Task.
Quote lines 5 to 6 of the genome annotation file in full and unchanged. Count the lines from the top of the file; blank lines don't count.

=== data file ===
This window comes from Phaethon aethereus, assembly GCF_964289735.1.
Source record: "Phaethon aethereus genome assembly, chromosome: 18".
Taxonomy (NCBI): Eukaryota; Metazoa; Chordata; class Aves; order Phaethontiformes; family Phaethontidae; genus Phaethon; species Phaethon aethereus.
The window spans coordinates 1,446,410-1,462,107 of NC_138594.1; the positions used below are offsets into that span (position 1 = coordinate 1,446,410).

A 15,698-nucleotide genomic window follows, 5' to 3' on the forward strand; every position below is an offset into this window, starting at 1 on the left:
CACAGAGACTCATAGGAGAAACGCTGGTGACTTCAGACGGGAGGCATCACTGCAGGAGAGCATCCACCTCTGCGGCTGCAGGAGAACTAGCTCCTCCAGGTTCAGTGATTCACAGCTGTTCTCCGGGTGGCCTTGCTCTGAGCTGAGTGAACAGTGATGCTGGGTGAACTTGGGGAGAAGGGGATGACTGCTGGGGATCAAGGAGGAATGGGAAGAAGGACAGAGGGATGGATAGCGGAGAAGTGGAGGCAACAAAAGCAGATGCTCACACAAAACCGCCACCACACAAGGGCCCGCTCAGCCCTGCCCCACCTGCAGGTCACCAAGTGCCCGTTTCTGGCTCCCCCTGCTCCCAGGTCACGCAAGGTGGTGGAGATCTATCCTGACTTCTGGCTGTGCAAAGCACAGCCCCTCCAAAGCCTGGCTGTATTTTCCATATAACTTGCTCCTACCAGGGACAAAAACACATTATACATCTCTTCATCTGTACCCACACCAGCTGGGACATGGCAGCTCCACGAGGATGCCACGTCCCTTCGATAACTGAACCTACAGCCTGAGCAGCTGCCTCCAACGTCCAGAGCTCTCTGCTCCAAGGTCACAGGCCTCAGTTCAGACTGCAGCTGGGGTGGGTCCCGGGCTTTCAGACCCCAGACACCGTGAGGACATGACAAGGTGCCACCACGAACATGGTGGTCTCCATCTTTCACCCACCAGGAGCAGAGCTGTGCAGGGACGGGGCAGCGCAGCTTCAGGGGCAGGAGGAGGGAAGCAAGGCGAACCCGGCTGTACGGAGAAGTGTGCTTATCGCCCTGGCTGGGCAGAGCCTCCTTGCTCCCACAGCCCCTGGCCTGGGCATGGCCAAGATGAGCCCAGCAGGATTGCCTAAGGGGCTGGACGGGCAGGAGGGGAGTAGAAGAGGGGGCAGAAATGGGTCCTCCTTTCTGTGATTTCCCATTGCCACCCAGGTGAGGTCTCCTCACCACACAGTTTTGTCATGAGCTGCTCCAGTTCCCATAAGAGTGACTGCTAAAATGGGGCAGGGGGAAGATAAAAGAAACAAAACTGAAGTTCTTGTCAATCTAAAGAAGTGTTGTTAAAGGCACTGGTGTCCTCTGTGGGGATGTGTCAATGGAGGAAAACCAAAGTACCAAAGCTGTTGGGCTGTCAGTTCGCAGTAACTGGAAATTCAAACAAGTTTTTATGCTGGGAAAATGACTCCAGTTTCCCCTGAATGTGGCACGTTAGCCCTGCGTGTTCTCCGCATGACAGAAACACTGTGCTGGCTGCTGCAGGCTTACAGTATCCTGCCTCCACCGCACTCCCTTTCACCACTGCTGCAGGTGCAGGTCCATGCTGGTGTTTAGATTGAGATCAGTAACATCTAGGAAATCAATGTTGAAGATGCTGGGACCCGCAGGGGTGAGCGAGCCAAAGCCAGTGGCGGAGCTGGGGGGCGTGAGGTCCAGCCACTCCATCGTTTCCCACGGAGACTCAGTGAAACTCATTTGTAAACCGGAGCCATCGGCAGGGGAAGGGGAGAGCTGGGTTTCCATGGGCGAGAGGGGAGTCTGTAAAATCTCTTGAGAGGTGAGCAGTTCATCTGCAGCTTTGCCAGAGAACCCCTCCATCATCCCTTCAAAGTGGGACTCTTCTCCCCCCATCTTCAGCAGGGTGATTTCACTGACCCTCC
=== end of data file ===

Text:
A 15,698-nucleotide genomic window follows, 5' to 3' on the forward strand; every position below is an offset into this window, starting at 1 on the left:
CACAGAGACTCATAGGAGAAACGCTGGTGACTTCAGACGGGAGGCATCACTGCAGGAGAGCATCCACCTCTGCGGCTGCAGGAGAACTAGCTCCTCCAGGTTCAGTGATTCACAGCTGTTCTCCGGGTGGCCTTGCTCTGAGCTGAGTGAACAGTGATGCTGGGTGAACTTGGGGAGAAGGGGATGACTGCTGGGGATCAAGGAGGAATGGGAAGAAGGACAGAGGGATGGATAGCGGAGAAGTGGAGGCAACAAAAGCAGATGCTCACACAAAACCGCCACCACACAAGGGCCCGCTCAGCCCTGCCCCACCTGCAGGTCACCAAGTGCCCGTTTCTGGCTCCCCCTGCTCCCAGGTCACGCAAGGTGGTGGAGATCTATCCTGACTTCTGGCTGTGCAAAGCACAGCCCCTCCAAAGCCTGGCTGTATTTTCCATATAACTTGCTCCTACCAGGGACAAAAACACATTATACATCTCTTCATCTGTACCCACACCAGCTGGGACATGGCAGCTCCACGAGGATGCCACGTCCCTTCGATAACTGAACCTACAGCCTGAGCAGCTGCCTCCAACGTCCAGAGCTCTCTGCTCCAAGGTCACAGGCCTCAGTTCAGACTGCAGCTGGGGTGGGTCCCGGGCTTTCAGACCCCAGACACCGTGAGGACATGACAAGGTGCCACCACGAACATGGTGGTCTCCATCTTTCACCCACCAGGAGCAGAGCTGTGCAGGGACGGGGCAGCGCAGCTTCAGGGGCAGGAGGAGGGAAGCAAGGCGAACCCGGCTGTACGGAGAAGTGTGCTTATCGCCCTGGCTGGGCAGAGCCTCCTTGCTCCCACAGCCCCTGGCCTGGGCATGGCCAAGATGAGCCCAGCAGGATTGCCTAAGGGGCTGGACGGGCAGGAGGGGAGTAGAAGAGGGGGCAGAAATGGGTCCTCCTTTCTGTGATTTCCCATTGCCACCCAGGTGAGGTCTCCTCACCACACAGTTTTGTCATGAGCTGCTCCAGTTCCCATAAGAGTGACTGCTAAAATGGGGCAGGGGGAAGATAAAAGAAACAAAACTGAAGTTCTTGTCAATCTAAAGAAGTGTTGTTAAAGGCACTGGTGTCCTCTGTGGGGATGTGTCAATGGAGGAAAACCAAAGTACCAAAGCTGTTGGGCTGTCAGTTCGCAGTAACTGGAAATTCAAACAAGTTTTTATGCTGGGAAAATGACTCCAGTTTCCCCTGAATGTGGCACGTTAGCCCTGCGTGTTCTCCGCATGACAGAAACACTGTGCTGGCTGCTGCAGGCTTACAGTATCCTGCCTCCACCGCACTCCCTTTCACCACTGCTGCAGGTGCAGGTCCATGCTGGTGTTTAGATTGAGATCAGTAACATCTAGGAAATCAATGTTGAAGATGCTGGGACCCGCAGGGGTGAGCGAGCCAAAGCCAGTGGCGGAGCTGGGGGGCGTGAGGTCCAGCCACTCCATCGTTTCCCACGGAGACTCAGTGAAACTCATTTGTAAACCGGAGCCATCGGCAGGGGAAGGGGAGAGCTGGGTTTCCATGGGCGAGAGGGGAGTCTGTAAAATCTCTTGAGAGGTGAGCAGTTCATCTGCAGCTTTGCCAGAGAACCCCTCCATCATCCCTTCAAAGTGGGACTCTTCTCCCCCCATCTTCAGCAGGGTGATTTCACTGACCCTCC